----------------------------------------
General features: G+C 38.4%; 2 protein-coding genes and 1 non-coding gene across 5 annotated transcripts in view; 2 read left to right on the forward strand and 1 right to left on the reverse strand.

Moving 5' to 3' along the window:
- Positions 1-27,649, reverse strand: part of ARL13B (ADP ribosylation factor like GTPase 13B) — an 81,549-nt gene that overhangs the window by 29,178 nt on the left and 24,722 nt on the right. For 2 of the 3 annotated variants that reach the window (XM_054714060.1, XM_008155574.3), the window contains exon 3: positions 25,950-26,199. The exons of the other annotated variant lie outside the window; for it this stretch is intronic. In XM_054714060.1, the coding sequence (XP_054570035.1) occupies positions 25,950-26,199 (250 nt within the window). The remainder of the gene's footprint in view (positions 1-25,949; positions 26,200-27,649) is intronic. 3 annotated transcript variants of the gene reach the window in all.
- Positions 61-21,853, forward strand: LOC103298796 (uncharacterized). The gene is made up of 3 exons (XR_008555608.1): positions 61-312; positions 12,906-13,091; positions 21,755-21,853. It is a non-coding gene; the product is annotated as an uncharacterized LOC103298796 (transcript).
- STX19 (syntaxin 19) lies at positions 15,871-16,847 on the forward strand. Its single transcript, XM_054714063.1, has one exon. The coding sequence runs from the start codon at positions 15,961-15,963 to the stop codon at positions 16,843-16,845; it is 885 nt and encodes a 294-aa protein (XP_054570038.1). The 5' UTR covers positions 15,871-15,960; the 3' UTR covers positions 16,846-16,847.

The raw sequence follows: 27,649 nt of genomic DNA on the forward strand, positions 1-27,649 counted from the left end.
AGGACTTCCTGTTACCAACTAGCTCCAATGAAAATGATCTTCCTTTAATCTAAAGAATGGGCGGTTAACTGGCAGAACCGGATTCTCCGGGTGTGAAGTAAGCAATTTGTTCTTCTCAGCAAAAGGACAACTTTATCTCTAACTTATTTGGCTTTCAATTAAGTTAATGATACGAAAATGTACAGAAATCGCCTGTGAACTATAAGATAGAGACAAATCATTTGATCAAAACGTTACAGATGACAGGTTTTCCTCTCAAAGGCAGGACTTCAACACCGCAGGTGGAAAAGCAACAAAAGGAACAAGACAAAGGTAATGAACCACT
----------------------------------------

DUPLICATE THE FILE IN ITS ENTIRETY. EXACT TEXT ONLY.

General features: G+C 38.4%; 2 protein-coding genes and 1 non-coding gene across 5 annotated transcripts in view; 2 read left to right on the forward strand and 1 right to left on the reverse strand.

Moving 5' to 3' along the window:
- Positions 1-27,649, reverse strand: part of ARL13B (ADP ribosylation factor like GTPase 13B) — an 81,549-nt gene that overhangs the window by 29,178 nt on the left and 24,722 nt on the right. For 2 of the 3 annotated variants that reach the window (XM_054714060.1, XM_008155574.3), the window contains exon 3: positions 25,950-26,199. The exons of the other annotated variant lie outside the window; for it this stretch is intronic. In XM_054714060.1, the coding sequence (XP_054570035.1) occupies positions 25,950-26,199 (250 nt within the window). The remainder of the gene's footprint in view (positions 1-25,949; positions 26,200-27,649) is intronic. 3 annotated transcript variants of the gene reach the window in all.
- Positions 61-21,853, forward strand: LOC103298796 (uncharacterized). The gene is made up of 3 exons (XR_008555608.1): positions 61-312; positions 12,906-13,091; positions 21,755-21,853. It is a non-coding gene; the product is annotated as an uncharacterized LOC103298796 (transcript).
- STX19 (syntaxin 19) lies at positions 15,871-16,847 on the forward strand. Its single transcript, XM_054714063.1, has one exon. The coding sequence runs from the start codon at positions 15,961-15,963 to the stop codon at positions 16,843-16,845; it is 885 nt and encodes a 294-aa protein (XP_054570038.1). The 5' UTR covers positions 15,871-15,960; the 3' UTR covers positions 16,846-16,847.

The raw sequence follows: 27,649 nt of genomic DNA on the forward strand, positions 1-27,649 counted from the left end.
AGGACTTCCTGTTACCAACTAGCTCCAATGAAAATGATCTTCCTTTAATCTAAAGAATGGGCGGTTAACTGGCAGAACCGGATTCTCCGGGTGTGAAGTAAGCAATTTGTTCTTCTCAGCAAAAGGACAACTTTATCTCTAACTTATTTGGCTTTCAATTAAGTTAATGATACGAAAATGTACAGAAATCGCCTGTGAACTATAAGATAGAGACAAATCATTTGATCAAAACGTTACAGATGACAGGTTTTCCTCTCAAAGGCAGGACTTCAACACCGCAGGTGGAAAAGCAACAAAAGGAACAAGACAAAGGTAATGAACCACT